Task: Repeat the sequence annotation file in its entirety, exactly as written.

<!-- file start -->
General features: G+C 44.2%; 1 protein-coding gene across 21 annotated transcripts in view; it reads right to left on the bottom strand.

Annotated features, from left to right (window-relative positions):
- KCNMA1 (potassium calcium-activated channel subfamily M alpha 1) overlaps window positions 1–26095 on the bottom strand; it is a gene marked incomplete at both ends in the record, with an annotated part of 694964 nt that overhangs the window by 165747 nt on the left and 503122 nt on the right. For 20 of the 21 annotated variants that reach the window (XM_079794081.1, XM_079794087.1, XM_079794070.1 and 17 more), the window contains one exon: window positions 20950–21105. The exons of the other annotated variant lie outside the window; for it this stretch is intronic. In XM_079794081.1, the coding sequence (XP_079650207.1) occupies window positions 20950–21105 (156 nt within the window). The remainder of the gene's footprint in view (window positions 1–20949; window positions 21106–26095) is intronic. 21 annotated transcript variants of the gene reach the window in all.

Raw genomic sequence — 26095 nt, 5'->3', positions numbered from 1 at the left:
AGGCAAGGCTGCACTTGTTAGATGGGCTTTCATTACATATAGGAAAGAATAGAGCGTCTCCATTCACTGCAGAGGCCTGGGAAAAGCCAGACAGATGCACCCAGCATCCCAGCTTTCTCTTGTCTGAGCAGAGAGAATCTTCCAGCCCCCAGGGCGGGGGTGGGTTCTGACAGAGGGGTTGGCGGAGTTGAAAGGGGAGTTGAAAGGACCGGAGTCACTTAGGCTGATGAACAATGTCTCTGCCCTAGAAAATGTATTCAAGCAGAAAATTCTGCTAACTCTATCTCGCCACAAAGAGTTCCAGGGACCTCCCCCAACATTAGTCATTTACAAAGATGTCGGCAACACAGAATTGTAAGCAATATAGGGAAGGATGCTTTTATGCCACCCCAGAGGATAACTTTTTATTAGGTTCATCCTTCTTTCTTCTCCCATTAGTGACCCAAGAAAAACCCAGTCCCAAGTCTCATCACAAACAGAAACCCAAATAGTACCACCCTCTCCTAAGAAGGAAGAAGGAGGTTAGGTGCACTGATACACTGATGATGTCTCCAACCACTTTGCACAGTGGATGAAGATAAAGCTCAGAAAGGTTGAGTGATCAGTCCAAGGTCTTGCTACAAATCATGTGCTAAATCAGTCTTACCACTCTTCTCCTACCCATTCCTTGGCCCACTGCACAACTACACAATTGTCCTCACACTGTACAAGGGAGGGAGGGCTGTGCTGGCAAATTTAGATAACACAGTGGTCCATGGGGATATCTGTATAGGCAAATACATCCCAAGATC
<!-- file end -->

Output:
General features: G+C 44.2%; 1 protein-coding gene across 21 annotated transcripts in view; it reads right to left on the bottom strand.

Annotated features, from left to right (window-relative positions):
- KCNMA1 (potassium calcium-activated channel subfamily M alpha 1) overlaps window positions 1–26095 on the bottom strand; it is a gene marked incomplete at both ends in the record, with an annotated part of 694964 nt that overhangs the window by 165747 nt on the left and 503122 nt on the right. For 20 of the 21 annotated variants that reach the window (XM_079794081.1, XM_079794087.1, XM_079794070.1 and 17 more), the window contains one exon: window positions 20950–21105. The exons of the other annotated variant lie outside the window; for it this stretch is intronic. In XM_079794081.1, the coding sequence (XP_079650207.1) occupies window positions 20950–21105 (156 nt within the window). The remainder of the gene's footprint in view (window positions 1–20949; window positions 21106–26095) is intronic. 21 annotated transcript variants of the gene reach the window in all.

Raw genomic sequence — 26095 nt, 5'->3', positions numbered from 1 at the left:
AGGCAAGGCTGCACTTGTTAGATGGGCTTTCATTACATATAGGAAAGAATAGAGCGTCTCCATTCACTGCAGAGGCCTGGGAAAAGCCAGACAGATGCACCCAGCATCCCAGCTTTCTCTTGTCTGAGCAGAGAGAATCTTCCAGCCCCCAGGGCGGGGGTGGGTTCTGACAGAGGGGTTGGCGGAGTTGAAAGGGGAGTTGAAAGGACCGGAGTCACTTAGGCTGATGAACAATGTCTCTGCCCTAGAAAATGTATTCAAGCAGAAAATTCTGCTAACTCTATCTCGCCACAAAGAGTTCCAGGGACCTCCCCCAACATTAGTCATTTACAAAGATGTCGGCAACACAGAATTGTAAGCAATATAGGGAAGGATGCTTTTATGCCACCCCAGAGGATAACTTTTTATTAGGTTCATCCTTCTTTCTTCTCCCATTAGTGACCCAAGAAAAACCCAGTCCCAAGTCTCATCACAAACAGAAACCCAAATAGTACCACCCTCTCCTAAGAAGGAAGAAGGAGGTTAGGTGCACTGATACACTGATGATGTCTCCAACCACTTTGCACAGTGGATGAAGATAAAGCTCAGAAAGGTTGAGTGATCAGTCCAAGGTCTTGCTACAAATCATGTGCTAAATCAGTCTTACCACTCTTCTCCTACCCATTCCTTGGCCCACTGCACAACTACACAATTGTCCTCACACTGTACAAGGGAGGGAGGGCTGTGCTGGCAAATTTAGATAACACAGTGGTCCATGGGGATATCTGTATAGGCAAATACATCCCAAGATC